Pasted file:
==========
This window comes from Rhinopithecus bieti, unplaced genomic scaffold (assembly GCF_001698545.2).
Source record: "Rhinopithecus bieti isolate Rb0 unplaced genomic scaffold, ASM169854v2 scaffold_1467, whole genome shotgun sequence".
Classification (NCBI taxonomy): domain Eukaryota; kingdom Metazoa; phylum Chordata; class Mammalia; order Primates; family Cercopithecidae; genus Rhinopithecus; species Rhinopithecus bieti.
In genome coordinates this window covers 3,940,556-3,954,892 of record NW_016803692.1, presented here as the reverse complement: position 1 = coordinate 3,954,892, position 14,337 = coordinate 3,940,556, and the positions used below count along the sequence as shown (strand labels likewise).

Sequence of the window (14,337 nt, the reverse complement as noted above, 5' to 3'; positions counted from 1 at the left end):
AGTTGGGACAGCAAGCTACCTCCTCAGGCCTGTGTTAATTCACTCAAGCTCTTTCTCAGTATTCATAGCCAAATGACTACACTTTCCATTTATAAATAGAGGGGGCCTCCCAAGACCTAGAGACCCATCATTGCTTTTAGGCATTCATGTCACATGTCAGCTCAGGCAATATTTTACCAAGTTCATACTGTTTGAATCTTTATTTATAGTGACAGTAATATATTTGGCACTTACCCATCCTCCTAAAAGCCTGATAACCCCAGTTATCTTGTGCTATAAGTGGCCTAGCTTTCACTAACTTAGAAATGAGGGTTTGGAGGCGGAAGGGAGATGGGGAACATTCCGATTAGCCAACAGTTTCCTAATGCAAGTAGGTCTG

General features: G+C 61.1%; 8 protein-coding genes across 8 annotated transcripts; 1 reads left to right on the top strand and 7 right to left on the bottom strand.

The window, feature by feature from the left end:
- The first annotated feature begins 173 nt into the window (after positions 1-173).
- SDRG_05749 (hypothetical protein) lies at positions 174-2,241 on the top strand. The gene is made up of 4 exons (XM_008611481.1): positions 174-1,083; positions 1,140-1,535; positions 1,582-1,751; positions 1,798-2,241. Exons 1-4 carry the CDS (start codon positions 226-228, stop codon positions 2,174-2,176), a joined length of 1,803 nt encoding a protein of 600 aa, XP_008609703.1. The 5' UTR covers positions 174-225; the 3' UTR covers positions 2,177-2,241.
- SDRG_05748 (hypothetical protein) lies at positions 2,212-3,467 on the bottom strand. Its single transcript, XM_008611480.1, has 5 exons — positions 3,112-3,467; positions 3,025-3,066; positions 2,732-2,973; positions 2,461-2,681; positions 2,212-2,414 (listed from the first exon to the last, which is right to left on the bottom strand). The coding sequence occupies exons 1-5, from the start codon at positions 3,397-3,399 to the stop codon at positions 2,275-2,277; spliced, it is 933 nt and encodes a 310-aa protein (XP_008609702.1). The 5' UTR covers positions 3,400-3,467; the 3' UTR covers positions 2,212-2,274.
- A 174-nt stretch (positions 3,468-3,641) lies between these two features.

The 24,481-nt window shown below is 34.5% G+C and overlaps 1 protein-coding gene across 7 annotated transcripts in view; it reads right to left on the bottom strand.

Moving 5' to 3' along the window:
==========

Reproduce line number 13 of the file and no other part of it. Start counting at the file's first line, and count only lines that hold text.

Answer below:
The 24,481-nt window shown below is 34.5% G+C and overlaps 1 protein-coding gene across 7 annotated transcripts in view; it reads right to left on the bottom strand.